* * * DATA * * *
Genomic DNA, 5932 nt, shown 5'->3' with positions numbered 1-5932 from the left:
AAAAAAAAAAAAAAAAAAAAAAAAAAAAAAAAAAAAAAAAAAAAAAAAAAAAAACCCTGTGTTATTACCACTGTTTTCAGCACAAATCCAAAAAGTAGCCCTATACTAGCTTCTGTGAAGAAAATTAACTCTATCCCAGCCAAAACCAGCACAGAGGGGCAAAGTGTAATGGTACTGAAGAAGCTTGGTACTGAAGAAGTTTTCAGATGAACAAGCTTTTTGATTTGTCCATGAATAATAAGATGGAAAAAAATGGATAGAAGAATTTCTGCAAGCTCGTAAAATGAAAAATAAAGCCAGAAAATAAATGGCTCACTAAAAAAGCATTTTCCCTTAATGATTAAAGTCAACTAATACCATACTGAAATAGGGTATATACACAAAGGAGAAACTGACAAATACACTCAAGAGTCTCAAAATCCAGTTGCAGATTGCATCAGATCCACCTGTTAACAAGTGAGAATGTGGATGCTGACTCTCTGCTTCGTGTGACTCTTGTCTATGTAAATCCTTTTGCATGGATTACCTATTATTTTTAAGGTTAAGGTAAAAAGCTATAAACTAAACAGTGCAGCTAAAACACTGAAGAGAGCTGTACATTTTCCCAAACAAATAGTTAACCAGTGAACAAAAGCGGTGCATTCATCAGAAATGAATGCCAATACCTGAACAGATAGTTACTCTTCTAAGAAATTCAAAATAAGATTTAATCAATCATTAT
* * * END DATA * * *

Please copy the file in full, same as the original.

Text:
Genomic DNA, 5932 nt, shown 5'->3' with positions numbered 1-5932 from the left:
AAAAAAAAAAAAAAAAAAAAAAAAAAAAAAAAAAAAAAAAAAAAAAAAAAAAAACCCTGTGTTATTACCACTGTTTTCAGCACAAATCCAAAAAGTAGCCCTATACTAGCTTCTGTGAAGAAAATTAACTCTATCCCAGCCAAAACCAGCACAGAGGGGCAAAGTGTAATGGTACTGAAGAAGCTTGGTACTGAAGAAGTTTTCAGATGAACAAGCTTTTTGATTTGTCCATGAATAATAAGATGGAAAAAAATGGATAGAAGAATTTCTGCAAGCTCGTAAAATGAAAAATAAAGCCAGAAAATAAATGGCTCACTAAAAAAGCATTTTCCCTTAATGATTAAAGTCAACTAATACCATACTGAAATAGGGTATATACACAAAGGAGAAACTGACAAATACACTCAAGAGTCTCAAAATCCAGTTGCAGATTGCATCAGATCCACCTGTTAACAAGTGAGAATGTGGATGCTGACTCTCTGCTTCGTGTGACTCTTGTCTATGTAAATCCTTTTGCATGGATTACCTATTATTTTTAAGGTTAAGGTAAAAAGCTATAAACTAAACAGTGCAGCTAAAACACTGAAGAGAGCTGTACATTTTCCCAAACAAATAGTTAACCAGTGAACAAAAGCGGTGCATTCATCAGAAATGAATGCCAATACCTGAACAGATAGTTACTCTTCTAAGAAATTCAAAATAAGATTTAATCAATCATTAT